A demonstrator hold pictures of Turkey's Prime Minister Tayyip Erdogan and Turkish cleric Fethullah Gulen (R), during a protest against Turkey's ruling AK Party (AKP), in Istanbul December 30, 2013. REUTERS/Osman Orsal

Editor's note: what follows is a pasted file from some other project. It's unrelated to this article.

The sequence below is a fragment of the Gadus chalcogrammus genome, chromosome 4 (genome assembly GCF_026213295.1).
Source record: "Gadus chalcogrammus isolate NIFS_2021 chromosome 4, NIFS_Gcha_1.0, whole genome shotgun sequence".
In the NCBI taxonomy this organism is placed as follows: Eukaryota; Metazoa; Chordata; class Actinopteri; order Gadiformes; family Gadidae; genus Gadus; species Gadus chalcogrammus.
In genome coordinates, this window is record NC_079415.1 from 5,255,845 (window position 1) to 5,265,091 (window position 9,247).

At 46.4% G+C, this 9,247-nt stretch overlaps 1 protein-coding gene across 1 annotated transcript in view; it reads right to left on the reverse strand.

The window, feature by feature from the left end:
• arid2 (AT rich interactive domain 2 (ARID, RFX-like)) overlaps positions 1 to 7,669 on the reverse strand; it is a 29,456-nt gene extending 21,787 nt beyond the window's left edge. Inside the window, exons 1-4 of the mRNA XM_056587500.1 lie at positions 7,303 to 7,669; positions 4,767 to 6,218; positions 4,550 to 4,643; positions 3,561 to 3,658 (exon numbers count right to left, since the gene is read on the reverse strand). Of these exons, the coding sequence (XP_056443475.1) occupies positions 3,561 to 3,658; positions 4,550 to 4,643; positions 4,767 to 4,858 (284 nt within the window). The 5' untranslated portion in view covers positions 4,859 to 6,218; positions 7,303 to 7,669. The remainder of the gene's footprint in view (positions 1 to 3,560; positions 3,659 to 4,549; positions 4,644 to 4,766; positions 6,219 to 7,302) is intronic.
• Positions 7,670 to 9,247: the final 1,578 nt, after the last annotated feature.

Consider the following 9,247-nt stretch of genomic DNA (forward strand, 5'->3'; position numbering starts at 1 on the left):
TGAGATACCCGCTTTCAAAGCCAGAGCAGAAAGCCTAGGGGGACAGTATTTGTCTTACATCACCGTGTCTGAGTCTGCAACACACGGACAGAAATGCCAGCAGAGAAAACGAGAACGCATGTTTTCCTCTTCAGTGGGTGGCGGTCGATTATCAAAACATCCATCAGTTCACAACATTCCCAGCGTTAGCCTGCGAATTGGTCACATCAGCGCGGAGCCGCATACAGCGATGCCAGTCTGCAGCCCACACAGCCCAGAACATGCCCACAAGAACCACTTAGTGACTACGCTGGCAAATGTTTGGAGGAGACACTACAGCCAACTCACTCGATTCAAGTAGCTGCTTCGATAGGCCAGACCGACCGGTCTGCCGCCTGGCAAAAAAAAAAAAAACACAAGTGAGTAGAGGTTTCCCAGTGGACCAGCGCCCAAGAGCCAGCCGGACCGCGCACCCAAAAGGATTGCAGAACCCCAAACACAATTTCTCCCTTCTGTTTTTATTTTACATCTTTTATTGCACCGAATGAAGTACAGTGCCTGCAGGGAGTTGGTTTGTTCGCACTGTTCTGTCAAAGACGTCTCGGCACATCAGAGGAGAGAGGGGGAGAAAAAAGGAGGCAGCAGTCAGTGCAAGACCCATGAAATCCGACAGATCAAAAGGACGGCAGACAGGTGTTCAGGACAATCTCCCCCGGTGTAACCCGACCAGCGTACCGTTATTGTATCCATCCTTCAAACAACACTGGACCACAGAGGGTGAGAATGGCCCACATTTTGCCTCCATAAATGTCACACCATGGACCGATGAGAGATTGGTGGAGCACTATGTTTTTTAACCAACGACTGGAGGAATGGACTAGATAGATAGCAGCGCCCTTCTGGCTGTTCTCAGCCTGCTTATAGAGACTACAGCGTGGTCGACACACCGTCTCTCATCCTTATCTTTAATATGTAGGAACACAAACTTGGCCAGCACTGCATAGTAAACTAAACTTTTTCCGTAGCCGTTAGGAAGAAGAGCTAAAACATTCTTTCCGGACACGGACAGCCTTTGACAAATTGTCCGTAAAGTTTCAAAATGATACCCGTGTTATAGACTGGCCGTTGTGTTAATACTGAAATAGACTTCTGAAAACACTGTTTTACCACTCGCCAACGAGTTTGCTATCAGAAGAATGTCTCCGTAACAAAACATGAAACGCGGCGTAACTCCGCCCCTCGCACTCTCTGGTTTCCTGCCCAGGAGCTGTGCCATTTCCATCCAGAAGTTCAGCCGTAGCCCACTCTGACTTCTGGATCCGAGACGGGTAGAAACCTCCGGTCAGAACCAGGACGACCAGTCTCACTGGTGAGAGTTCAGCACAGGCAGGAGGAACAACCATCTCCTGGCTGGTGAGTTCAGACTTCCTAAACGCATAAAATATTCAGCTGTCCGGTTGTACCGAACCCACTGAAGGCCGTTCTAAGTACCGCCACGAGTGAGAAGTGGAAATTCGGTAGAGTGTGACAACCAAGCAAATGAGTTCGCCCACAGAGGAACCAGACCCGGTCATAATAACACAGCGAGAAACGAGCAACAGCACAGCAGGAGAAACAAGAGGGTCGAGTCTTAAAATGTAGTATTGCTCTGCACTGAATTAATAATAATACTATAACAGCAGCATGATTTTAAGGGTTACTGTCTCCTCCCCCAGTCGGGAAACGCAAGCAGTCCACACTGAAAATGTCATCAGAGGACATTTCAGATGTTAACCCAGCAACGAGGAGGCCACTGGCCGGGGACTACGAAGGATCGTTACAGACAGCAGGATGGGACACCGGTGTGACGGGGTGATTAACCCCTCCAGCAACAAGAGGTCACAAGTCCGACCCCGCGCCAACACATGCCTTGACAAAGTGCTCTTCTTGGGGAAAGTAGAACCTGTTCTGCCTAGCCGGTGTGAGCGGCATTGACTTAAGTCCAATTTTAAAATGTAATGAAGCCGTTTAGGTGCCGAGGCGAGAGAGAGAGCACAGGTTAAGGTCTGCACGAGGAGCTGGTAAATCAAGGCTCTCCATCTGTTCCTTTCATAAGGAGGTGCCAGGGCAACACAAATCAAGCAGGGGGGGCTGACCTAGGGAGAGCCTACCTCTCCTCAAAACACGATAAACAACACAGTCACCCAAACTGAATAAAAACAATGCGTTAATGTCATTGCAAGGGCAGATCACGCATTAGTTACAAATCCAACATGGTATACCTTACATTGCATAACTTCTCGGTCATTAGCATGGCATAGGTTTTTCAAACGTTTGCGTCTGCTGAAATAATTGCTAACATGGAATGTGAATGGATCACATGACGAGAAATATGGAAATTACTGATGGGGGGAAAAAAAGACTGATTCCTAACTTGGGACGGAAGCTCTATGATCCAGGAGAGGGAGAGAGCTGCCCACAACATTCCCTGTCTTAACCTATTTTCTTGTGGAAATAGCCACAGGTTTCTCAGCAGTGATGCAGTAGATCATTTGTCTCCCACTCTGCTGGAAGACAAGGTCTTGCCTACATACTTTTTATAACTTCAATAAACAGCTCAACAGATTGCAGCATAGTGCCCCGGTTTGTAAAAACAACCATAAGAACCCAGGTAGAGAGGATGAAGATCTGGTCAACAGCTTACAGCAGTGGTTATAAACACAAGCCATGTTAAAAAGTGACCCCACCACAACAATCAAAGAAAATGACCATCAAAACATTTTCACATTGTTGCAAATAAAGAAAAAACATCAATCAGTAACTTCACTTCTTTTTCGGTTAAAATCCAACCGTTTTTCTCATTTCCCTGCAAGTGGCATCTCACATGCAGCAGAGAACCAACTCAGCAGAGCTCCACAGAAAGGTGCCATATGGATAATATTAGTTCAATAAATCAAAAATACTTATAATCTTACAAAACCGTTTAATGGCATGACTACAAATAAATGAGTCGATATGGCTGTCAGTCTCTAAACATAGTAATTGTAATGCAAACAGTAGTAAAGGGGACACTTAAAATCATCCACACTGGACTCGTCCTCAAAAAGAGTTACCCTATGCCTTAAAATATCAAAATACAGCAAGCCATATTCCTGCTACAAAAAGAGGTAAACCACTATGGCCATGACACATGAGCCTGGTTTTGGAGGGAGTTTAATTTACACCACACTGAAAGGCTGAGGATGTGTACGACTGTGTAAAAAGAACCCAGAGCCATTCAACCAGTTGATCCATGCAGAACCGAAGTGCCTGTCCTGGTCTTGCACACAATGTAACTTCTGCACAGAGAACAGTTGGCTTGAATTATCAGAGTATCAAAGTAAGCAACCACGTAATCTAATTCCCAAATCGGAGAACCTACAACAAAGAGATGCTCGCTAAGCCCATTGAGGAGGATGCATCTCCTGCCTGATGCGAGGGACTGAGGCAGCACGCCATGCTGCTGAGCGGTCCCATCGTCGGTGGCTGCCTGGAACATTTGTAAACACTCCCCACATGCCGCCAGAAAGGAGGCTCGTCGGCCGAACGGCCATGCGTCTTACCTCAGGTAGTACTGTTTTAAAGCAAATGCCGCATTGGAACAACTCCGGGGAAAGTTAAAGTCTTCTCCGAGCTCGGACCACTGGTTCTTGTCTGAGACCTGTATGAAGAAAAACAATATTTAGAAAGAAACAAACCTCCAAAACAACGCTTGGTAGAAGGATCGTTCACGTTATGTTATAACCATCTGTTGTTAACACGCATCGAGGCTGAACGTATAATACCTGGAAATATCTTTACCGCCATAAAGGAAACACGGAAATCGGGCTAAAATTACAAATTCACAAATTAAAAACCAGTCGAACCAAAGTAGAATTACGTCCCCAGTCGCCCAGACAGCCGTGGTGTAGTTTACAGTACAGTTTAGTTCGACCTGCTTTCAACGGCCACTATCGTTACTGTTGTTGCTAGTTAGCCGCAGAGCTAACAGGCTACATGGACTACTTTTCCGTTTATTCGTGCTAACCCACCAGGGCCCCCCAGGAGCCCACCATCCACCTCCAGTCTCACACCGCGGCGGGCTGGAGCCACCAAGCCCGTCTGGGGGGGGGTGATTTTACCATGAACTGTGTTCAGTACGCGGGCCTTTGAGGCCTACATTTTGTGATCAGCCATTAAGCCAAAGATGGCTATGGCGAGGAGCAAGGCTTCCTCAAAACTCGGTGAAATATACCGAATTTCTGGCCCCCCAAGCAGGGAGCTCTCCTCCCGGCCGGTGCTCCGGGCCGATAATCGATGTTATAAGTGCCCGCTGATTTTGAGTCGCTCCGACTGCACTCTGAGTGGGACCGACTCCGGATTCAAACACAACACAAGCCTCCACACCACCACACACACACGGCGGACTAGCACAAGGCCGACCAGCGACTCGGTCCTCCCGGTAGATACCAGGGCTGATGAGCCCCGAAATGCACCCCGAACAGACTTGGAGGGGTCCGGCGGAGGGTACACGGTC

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A call by Turkey's parliament speaker for a new constitution to drop references to secularism provoked opposition condemnation and a brief street protest on Tuesday, potentially undermining government efforts to forge agreement on a new charter.Speaker Ismail Kahraman said late on Monday that overwhelmingly Muslim Turkey needed a religious constitution, a proposal which contradicts the modern republic's founding principles. He later said his comments were "personal views" and that the new constitution should guarantee religious freedoms. The AKP holds 317 of the 550 seats in parliament and would need 330 votes to submit its draft constitution to a referendum.Turkey amended its original 1924 constitution four years later to drop Islam as the official religion of the state.The current constitution does not promote any official religion.Turkey is overwhelmingly Sunni Muslim, but a fifth of its 78 million people is estimated to be Alevi, which draws from Shi'a, Sufi and Anatolian folk traditions. Turkey is also home to about 100,000 Christians and 17,000 Jews.
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